Franklin & Marshall College Franklin & Marshall College

Required vs Rewarded?

for Faculty, mainly!

by Lindsay Hartman '13

Remedial?

At some schools, Writing Centers struggle with the unfortunate stereotype of the fix-it shop for poor writers. While there are certainly some writers who need more help than others, we’re glad the F&M community recognizes our Writing Center as a place where writers of all levels visit and benefit from sessions. As you consider sending your students our direction using either of the following approaches, we encourage you to frame the experience as positively as possible. 

Required

Pros

·      You can ensure that even the most reluctant students will make it into the  Center.

·      You are able to help students realize that the Writing Center is a valuable resource that can serve them at any point in their process.

Cons

·      Reluctant students may resist making a session productive.

·      Our schedule tends to fill up fast, especially in the fall, making it difficult to get an appointment. 

How to make the best of it

·      Encourage students to make appointments early—they can book up to two weeks in advance.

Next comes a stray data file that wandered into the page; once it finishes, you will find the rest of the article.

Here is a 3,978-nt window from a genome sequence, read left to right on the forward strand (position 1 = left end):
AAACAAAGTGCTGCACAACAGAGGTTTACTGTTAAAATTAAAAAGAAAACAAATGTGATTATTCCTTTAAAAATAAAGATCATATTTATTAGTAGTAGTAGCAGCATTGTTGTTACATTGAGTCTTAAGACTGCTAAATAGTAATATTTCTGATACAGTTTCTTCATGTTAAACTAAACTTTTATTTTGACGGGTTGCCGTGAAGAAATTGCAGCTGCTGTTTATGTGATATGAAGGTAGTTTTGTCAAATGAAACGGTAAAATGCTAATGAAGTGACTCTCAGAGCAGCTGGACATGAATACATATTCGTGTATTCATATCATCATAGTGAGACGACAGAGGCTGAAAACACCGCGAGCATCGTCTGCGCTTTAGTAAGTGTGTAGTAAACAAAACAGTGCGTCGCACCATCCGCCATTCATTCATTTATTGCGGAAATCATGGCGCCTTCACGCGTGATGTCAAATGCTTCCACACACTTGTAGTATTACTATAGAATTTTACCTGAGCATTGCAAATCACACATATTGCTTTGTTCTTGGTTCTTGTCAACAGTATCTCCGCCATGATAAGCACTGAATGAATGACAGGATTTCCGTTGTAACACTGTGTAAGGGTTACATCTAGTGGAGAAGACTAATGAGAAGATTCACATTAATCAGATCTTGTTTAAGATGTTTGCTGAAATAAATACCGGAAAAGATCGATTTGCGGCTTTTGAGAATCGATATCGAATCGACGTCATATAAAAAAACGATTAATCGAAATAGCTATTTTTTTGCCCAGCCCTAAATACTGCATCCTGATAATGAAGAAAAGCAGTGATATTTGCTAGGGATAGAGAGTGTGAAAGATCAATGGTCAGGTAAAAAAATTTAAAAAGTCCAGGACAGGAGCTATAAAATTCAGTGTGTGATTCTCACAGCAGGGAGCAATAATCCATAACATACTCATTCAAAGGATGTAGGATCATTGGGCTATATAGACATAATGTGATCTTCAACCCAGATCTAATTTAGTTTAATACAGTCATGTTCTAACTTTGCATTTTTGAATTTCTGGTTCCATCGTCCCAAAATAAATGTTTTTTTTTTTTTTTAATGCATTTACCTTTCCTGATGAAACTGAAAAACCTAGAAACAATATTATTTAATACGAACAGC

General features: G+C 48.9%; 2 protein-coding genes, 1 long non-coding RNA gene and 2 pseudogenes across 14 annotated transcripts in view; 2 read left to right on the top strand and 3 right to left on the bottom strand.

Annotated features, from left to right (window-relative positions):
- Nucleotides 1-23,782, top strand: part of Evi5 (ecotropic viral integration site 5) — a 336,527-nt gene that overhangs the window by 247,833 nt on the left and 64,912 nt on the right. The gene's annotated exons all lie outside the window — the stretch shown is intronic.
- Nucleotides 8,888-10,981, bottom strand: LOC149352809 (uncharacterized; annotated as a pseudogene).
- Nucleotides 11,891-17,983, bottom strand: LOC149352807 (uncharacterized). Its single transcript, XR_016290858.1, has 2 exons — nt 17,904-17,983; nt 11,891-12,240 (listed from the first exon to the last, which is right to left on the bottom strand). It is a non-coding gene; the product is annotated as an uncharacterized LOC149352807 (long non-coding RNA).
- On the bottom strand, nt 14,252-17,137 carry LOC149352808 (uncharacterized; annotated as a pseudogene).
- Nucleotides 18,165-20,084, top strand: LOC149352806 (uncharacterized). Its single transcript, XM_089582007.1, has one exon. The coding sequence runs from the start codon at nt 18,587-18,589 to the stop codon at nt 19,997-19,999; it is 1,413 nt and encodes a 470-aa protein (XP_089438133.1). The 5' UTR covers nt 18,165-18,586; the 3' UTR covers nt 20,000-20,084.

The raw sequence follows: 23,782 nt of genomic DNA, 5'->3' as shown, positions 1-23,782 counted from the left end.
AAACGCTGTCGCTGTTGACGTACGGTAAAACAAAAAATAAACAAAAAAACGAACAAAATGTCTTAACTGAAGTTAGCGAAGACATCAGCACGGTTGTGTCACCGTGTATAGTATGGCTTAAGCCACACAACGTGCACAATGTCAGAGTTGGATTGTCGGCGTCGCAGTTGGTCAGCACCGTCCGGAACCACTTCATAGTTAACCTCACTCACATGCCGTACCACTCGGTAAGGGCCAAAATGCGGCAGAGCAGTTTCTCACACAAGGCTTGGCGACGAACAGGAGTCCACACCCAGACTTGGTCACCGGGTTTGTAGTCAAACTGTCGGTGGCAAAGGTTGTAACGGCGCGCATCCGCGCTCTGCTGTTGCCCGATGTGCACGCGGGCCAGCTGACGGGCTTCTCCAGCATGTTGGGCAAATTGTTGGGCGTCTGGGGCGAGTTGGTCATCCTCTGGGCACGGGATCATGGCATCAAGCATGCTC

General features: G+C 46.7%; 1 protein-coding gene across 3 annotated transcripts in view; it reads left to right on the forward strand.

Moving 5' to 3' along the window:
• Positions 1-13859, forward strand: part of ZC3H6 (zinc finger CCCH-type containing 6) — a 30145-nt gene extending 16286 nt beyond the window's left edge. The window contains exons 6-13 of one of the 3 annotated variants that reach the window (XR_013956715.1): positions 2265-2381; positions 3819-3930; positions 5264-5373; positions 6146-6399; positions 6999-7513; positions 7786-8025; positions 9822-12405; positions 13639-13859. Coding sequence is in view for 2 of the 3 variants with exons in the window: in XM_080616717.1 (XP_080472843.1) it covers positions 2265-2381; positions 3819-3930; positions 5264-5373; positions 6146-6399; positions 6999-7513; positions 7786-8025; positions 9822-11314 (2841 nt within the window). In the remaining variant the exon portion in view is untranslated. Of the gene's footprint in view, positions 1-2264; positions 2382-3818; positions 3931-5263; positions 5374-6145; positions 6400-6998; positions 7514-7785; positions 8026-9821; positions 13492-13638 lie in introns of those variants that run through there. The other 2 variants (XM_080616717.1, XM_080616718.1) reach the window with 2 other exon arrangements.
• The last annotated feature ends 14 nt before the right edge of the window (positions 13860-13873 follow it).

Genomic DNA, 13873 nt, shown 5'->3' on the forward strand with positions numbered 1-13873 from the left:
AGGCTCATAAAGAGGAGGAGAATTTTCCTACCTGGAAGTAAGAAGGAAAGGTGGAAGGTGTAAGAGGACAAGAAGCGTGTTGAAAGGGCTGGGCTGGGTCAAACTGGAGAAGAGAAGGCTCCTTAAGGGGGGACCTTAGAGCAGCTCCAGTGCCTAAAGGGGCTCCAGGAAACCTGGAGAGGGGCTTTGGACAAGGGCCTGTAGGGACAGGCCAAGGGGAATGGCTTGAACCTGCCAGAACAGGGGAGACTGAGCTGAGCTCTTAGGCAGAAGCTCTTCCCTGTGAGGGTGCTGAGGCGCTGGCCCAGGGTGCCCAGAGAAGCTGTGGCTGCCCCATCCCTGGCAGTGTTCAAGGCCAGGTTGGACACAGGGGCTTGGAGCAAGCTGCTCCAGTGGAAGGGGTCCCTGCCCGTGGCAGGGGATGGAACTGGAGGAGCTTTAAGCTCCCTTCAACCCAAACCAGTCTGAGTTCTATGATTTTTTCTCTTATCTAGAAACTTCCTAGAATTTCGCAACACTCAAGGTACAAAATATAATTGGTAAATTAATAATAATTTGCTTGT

·      Make sure students know that they have to participate fully in the session in order to get credit.

·      Feel free to join a Writing Center staff meeting to talk about the assignment and let the tutors know what you would like your students to focus on during their sessions.

Rewarded           

Pros

·      Students are more likely to come to the Center if they know it will positively affect their grade.

·      Because the incentive of extra credit leaves the choice of whether or not to visit the Writing Center in the hands of the student, it can lead to stronger motivation and less tension than required visits.

Cons

·      Some of the students who might benefit the most from the Writing Center may still not be motivated enough by the incentive of an improved grade.

·       Also, many students may still view their visit to the Writing Center as a task to check off their list, rather than an opportunity to really learn. 

How to make the most of it

·      Emphasize that this opportunity will benefit students throughout their college experience, not just on this assignment.

·      It can be especially useful if the extra credit is connected to improvement in a particular area, or at least a genuinely productive session.

·      It’s important to be clear about how the extra credit will be applied—for example, whether points will be added to the student’s class participation grade or to his or her final paper grade. 

  • Lyndsay Hartman